Pablo Picasso was fond of creating art out of found objects, such as famously transforming a bicycle seat and handlebars he’d stumbled upon into a modernist bust of a bull. Dutch director/writer Ditteke Mensink has done something similar with Farewell, using found archival and newsreel footage to reconstruct the real life story of the first around the world flight of an airship, the Graf Zeppelin. Using a private diary and presumably letters, Mensink also reconstructs the personal story of the only woman aboard the historic 1929 flight, Lady Grace Drummond-Hay, a correspondent for William Randolph Hearst (the archetypal press baron Orson Welles fictionalized in 1941’s Citizen Kane).
Some 80 years later Mensink has managed to recreate Hay’s inner angst as she discovers that an ex-lover who’d recently jilted her, journalist Karl von Wiegand, is not only part of the press corps flying aboard the dirigible, but the Hearst editor she must report to. Like Led Zeppelin, Hay has a whole lotta love, but it is unrequited by this married older man.
But more important and interesting than this love story is the fractious pre-war world Farewell reveals as it floats around the planet. Because Hearst actually financed the flight of the German-built zeppelin, the voyage started and ended near New York. Its stops included Germany, and there are fascinating glimpses of the Nazis and of a riot there that the inter-continental journey caused.
The Graf Zeppelin, which counted among its passengers an ardent Bolshevik, then appeared to snub the Soviet Union, diverting its course away from Moscow, purportedly due to weather conditions there. Glimpses of the USSR include a sort of personality cult balloon bearing the image of Josef Stalin being blown up that I’d seen before (perhaps in a Dziga Vertov newsreel?) and the endless vastness of what Vertov had called in the title of one of his documentaries “one sixth of the Earth.”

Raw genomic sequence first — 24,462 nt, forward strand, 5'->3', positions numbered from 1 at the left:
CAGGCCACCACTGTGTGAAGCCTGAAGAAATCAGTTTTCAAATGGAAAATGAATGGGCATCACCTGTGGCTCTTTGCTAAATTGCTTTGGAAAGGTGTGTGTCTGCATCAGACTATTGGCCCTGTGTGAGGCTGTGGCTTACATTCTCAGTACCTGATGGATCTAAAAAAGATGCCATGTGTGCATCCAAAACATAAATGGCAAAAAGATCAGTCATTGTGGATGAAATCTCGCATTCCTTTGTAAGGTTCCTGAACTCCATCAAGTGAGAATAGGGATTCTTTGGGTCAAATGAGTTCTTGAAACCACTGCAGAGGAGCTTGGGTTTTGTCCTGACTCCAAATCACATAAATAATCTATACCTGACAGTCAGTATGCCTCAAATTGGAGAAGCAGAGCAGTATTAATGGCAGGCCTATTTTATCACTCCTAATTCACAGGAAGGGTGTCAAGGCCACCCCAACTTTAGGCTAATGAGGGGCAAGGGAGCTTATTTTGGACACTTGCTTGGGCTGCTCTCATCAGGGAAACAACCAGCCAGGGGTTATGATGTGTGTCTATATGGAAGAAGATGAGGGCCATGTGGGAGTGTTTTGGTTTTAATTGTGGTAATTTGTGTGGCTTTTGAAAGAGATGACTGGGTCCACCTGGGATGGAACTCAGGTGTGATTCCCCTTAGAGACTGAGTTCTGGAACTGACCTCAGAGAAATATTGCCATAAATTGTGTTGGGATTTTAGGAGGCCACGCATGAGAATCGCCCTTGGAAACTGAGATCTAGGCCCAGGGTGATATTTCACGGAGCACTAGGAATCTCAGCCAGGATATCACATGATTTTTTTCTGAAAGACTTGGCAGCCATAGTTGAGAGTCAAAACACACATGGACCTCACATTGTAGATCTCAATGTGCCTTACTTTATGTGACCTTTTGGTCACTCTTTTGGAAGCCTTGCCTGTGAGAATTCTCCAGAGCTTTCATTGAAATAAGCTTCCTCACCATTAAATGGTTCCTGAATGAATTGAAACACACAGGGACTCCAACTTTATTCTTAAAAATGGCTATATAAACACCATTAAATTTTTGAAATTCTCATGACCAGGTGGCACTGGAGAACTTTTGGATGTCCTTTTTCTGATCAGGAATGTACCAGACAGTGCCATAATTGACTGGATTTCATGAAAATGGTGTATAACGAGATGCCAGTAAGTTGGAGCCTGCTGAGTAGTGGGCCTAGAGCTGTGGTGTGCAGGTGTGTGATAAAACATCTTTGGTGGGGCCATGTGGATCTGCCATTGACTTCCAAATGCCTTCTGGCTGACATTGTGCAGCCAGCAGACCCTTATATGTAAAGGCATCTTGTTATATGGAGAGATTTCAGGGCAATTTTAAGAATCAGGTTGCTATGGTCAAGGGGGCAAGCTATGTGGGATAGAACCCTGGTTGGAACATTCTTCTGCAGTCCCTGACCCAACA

Farewell’s most compelling footage is of pre-war Japan, where the dirigible made one of its few scheduled stops. There are twirling parasols, pagodas, geishas, kimonos as well as banzai cheers for the crew and passengers at the “mysterious East.” On the other hand, the shots of 1929 L.A. – of which there must be an abundance to choose from – are quite disappointing. After a reputedly hazardous flight across the Pacific, the Graf Zeppelin touched down at the City of the Angels, which here looks pretty much like “Anywheresville, USA.”
After an LAFF screening Mensink said it took her up to 13 years to make what she called a “puzzle” of a film, piecing together the jigsaw motion picture pieces of found footage, including shots from only one feature film, Dirigible, a 1931 thriller made by none other than Frank Capra. Farewell is a fascinating filmmaking exercise in making something out of nothing to present a lost reality Mensink would probably make a brilliant propagandist or maker of TV commercials.
(Farewell screens June 26, 7:30 p.m., Regal Cinemas.)
Ed Rampell is an L.A.-based film historian, critic, author, freelance writer and wag who wrote the Oct. 26, 2001 Tucson Weekly cover story“Tinseltown’s Tombstone, A Look at the Real and Reel Wyatt Earp.”